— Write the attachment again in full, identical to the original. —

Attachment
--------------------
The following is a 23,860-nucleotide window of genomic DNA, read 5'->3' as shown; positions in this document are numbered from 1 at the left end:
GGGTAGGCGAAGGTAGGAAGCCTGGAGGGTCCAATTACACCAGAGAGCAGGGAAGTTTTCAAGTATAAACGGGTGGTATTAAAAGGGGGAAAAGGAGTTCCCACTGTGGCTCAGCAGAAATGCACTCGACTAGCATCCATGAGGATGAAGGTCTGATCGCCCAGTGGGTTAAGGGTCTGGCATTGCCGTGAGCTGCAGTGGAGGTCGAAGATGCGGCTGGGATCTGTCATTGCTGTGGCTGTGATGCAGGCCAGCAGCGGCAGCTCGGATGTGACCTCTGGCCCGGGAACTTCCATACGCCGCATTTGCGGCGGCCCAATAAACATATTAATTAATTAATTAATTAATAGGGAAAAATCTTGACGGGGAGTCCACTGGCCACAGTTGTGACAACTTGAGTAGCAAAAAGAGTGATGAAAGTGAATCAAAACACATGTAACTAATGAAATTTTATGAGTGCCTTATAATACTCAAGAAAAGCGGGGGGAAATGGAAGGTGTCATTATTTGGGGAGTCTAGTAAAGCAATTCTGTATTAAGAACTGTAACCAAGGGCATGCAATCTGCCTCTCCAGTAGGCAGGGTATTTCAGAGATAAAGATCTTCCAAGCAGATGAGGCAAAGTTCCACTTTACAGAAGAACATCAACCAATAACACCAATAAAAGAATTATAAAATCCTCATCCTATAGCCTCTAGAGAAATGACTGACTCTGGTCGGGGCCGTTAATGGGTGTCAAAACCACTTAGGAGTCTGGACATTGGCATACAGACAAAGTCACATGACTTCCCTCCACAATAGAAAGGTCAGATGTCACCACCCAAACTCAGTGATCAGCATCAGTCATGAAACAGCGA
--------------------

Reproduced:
The following is a 23,860-nucleotide window of genomic DNA, read 5'->3' as shown; positions in this document are numbered from 1 at the left end:
GGGTAGGCGAAGGTAGGAAGCCTGGAGGGTCCAATTACACCAGAGAGCAGGGAAGTTTTCAAGTATAAACGGGTGGTATTAAAAGGGGGAAAAGGAGTTCCCACTGTGGCTCAGCAGAAATGCACTCGACTAGCATCCATGAGGATGAAGGTCTGATCGCCCAGTGGGTTAAGGGTCTGGCATTGCCGTGAGCTGCAGTGGAGGTCGAAGATGCGGCTGGGATCTGTCATTGCTGTGGCTGTGATGCAGGCCAGCAGCGGCAGCTCGGATGTGACCTCTGGCCCGGGAACTTCCATACGCCGCATTTGCGGCGGCCCAATAAACATATTAATTAATTAATTAATTAATAGGGAAAAATCTTGACGGGGAGTCCACTGGCCACAGTTGTGACAACTTGAGTAGCAAAAAGAGTGATGAAAGTGAATCAAAACACATGTAACTAATGAAATTTTATGAGTGCCTTATAATACTCAAGAAAAGCGGGGGGAAATGGAAGGTGTCATTATTTGGGGAGTCTAGTAAAGCAATTCTGTATTAAGAACTGTAACCAAGGGCATGCAATCTGCCTCTCCAGTAGGCAGGGTATTTCAGAGATAAAGATCTTCCAAGCAGATGAGGCAAAGTTCCACTTTACAGAAGAACATCAACCAATAACACCAATAAAAGAATTATAAAATCCTCATCCTATAGCCTCTAGAGAAATGACTGACTCTGGTCGGGGCCGTTAATGGGTGTCAAAACCACTTAGGAGTCTGGACATTGGCATACAGACAAAGTCACATGACTTCCCTCCACAATAGAAAGGTCAGATGTCACCACCCAAACTCAGTGATCAGCATCAGTCATGAAACAGCGA